What does a hack festival look like? On the 14th and 15th of June, Loop organised its Vent en Poop at the site of the Reuilly barracks in Paris. An official squat bringing together a group of DiY associative actors.
Hacking just a few steps away from the territorial army recruitment centre was daring. The organisers of these two open house days at the Reuilly barracks (partly closed down) have a truly good sense of humour: the second edition of their hack festival has an embellished title “Le Vent en Poop” (prime meaning scatological in English). Last 14th and 15th of June, they were celebrating multidisciplinary DiY in an ambient disorganisation they claim as a trademark. “ I must say I finished the programme last night, quite frankly do not remember it all, and it is likely to change substantially” says one of them with a smile. He however points out to visitors that an open price entrance fee does not necessarily mean free of charge.
The whole thing has taken the form of a pleasant mess scattered across the courtyard of the military building still waiting for rehabilitation (the army still occupies a very small part of the site). In the meantime it accommodates in bulk Emmaus, an emergency accommodation centre, le Jardin d’Alice (a collective of artists previously located in the 18th arrondissement of Paris), la Gare XP, la Blackboxe (hackerspace) and le Loop. In between demonstrations, activists, knitter hackers, electro luthiers and authors of not quite identified DiY objects would meet.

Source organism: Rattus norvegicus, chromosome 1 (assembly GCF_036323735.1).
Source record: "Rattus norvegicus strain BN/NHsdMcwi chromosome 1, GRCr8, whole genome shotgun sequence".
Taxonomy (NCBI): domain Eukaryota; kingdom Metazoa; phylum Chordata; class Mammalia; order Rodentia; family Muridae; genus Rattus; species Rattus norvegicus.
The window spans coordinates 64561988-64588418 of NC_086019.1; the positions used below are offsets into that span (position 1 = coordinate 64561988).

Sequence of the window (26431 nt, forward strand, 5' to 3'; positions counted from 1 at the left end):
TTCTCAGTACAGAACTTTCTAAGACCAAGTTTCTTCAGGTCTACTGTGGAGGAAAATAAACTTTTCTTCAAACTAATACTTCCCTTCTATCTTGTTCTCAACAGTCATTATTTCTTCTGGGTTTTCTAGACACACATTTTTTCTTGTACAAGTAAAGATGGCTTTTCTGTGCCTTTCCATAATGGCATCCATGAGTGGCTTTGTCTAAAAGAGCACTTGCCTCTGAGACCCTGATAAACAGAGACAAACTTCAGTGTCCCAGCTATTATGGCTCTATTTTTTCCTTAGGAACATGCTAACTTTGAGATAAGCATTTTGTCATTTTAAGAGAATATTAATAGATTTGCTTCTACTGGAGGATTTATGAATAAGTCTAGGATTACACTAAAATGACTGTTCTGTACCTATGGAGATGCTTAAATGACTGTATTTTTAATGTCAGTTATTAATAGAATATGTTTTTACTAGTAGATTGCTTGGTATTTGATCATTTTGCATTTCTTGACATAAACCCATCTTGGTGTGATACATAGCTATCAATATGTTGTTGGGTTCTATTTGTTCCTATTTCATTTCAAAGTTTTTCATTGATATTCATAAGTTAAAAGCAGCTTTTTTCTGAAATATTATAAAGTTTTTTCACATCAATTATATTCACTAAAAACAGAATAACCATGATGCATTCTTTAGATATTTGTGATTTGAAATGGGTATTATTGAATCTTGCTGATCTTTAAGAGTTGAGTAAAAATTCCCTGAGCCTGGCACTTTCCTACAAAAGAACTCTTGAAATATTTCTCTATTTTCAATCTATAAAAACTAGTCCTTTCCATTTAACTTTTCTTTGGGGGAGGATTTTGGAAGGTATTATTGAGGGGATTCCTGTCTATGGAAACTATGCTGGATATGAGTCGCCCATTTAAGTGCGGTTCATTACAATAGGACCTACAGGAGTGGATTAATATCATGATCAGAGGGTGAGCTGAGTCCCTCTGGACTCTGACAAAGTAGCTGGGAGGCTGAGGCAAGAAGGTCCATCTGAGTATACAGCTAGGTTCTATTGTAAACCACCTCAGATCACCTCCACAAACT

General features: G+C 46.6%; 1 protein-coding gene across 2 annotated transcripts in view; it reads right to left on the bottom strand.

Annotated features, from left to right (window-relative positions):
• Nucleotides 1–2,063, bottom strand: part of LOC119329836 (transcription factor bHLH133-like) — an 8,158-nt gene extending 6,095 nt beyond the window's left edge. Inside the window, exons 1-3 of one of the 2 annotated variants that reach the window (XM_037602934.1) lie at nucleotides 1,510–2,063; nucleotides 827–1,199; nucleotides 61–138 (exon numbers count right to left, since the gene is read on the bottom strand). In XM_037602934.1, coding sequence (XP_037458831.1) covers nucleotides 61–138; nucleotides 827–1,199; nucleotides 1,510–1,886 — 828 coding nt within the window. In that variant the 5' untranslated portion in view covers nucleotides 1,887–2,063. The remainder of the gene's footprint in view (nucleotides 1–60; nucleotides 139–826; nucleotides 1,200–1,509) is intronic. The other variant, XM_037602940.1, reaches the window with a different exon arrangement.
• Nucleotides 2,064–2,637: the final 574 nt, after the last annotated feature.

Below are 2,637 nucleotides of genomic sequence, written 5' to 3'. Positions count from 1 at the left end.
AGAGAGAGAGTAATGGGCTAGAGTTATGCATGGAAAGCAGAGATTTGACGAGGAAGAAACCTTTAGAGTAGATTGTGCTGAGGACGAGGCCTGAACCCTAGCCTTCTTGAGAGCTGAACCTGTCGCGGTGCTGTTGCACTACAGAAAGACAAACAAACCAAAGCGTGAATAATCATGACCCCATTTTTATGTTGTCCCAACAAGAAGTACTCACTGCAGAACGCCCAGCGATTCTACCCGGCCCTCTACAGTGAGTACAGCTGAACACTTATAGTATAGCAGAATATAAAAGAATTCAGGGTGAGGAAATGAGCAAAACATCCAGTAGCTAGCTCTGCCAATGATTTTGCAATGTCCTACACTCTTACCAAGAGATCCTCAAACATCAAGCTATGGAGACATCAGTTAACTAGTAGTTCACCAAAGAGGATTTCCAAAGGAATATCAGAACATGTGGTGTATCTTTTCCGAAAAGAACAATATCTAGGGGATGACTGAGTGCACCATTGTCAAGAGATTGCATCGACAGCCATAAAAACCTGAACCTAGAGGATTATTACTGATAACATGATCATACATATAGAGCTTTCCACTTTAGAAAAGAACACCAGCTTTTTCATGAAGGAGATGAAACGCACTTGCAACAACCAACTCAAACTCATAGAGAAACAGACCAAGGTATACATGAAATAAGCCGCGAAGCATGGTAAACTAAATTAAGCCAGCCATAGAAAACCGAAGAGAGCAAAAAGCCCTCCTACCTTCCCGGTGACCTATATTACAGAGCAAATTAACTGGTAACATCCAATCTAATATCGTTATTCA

The members of Loop got their “data” assessment of this 2014 Poop:
320 bottles of Club Mate
300 litres of local homemade beer
Visitors are definitely not there by chance, like these stories posted on Twitter:
“I put two odd socks on this morning but it doesn’t matter because I must quickly set off for the #poop2014. Only killer conferences!”, says Herdir (@Herdir).
“Return of #poop2014. I ate vegan, cut strawberries, and had discussions with very interesting people”, says Alserweiss (@Alserweiss).
With two simultaneous conferences per hour, numerous more or less comprehensive workshops – brace yourself for the one on GO language, the new “Esperanto” of programming – and even a web radio, the more than dense programme of interventions was far from scatterbrained. The one on the free applied to the living from Valentin Lacambre – old timer of independent Web and co-founder of Gandi – tackles the food-processing cartels and the Nagoya protocol by putting forward the open source as a protector of the genetic heritage of seeds and the freedom of farmers. Plenty here to make you a little thirsty in order to go and sip some homemade beer at the hackers’ bar.